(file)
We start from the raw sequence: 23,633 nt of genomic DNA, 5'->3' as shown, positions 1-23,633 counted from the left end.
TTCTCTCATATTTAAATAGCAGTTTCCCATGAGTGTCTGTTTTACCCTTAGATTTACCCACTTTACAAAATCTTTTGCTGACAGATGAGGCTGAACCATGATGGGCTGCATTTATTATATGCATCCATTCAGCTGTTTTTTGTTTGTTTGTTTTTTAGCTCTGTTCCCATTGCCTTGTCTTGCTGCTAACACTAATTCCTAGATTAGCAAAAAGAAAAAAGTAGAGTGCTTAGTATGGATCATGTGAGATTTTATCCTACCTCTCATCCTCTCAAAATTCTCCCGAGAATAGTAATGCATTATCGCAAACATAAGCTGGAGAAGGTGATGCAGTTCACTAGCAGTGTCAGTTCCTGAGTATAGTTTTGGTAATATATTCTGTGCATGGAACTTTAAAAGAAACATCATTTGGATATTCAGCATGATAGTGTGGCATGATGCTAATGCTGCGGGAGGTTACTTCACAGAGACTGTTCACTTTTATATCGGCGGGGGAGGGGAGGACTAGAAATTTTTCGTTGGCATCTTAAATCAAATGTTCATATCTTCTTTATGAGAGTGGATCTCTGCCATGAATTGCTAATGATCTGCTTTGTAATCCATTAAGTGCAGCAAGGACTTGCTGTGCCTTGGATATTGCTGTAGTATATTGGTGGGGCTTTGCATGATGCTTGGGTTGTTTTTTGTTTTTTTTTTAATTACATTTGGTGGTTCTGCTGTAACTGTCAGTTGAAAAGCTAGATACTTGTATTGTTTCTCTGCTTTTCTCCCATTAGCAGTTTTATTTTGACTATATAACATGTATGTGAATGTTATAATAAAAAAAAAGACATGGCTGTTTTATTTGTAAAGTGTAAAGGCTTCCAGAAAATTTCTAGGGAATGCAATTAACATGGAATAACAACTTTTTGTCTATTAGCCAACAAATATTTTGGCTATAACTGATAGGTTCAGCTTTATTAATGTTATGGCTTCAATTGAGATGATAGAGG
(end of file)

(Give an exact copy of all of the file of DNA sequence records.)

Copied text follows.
We start from the raw sequence: 23,633 nt of genomic DNA, 5'->3' as shown, positions 1-23,633 counted from the left end.
TTCTCTCATATTTAAATAGCAGTTTCCCATGAGTGTCTGTTTTACCCTTAGATTTACCCACTTTACAAAATCTTTTGCTGACAGATGAGGCTGAACCATGATGGGCTGCATTTATTATATGCATCCATTCAGCTGTTTTTTGTTTGTTTGTTTTTTAGCTCTGTTCCCATTGCCTTGTCTTGCTGCTAACACTAATTCCTAGATTAGCAAAAAGAAAAAAGTAGAGTGCTTAGTATGGATCATGTGAGATTTTATCCTACCTCTCATCCTCTCAAAATTCTCCCGAGAATAGTAATGCATTATCGCAAACATAAGCTGGAGAAGGTGATGCAGTTCACTAGCAGTGTCAGTTCCTGAGTATAGTTTTGGTAATATATTCTGTGCATGGAACTTTAAAAGAAACATCATTTGGATATTCAGCATGATAGTGTGGCATGATGCTAATGCTGCGGGAGGTTACTTCACAGAGACTGTTCACTTTTATATCGGCGGGGGAGGGGAGGACTAGAAATTTTTCGTTGGCATCTTAAATCAAATGTTCATATCTTCTTTATGAGAGTGGATCTCTGCCATGAATTGCTAATGATCTGCTTTGTAATCCATTAAGTGCAGCAAGGACTTGCTGTGCCTTGGATATTGCTGTAGTATATTGGTGGGGCTTTGCATGATGCTTGGGTTGTTTTTTGTTTTTTTTTTAATTACATTTGGTGGTTCTGCTGTAACTGTCAGTTGAAAAGCTAGATACTTGTATTGTTTCTCTGCTTTTCTCCCATTAGCAGTTTTATTTTGACTATATAACATGTATGTGAATGTTATAATAAAAAAAAAGACATGGCTGTTTTATTTGTAAAGTGTAAAGGCTTCCAGAAAATTTCTAGGGAATGCAATTAACATGGAATAACAACTTTTTGTCTATTAGCCAACAAATATTTTGGCTATAACTGATAGGTTCAGCTTTATTAATGTTATGGCTTCAATTGAGATGATAGAGG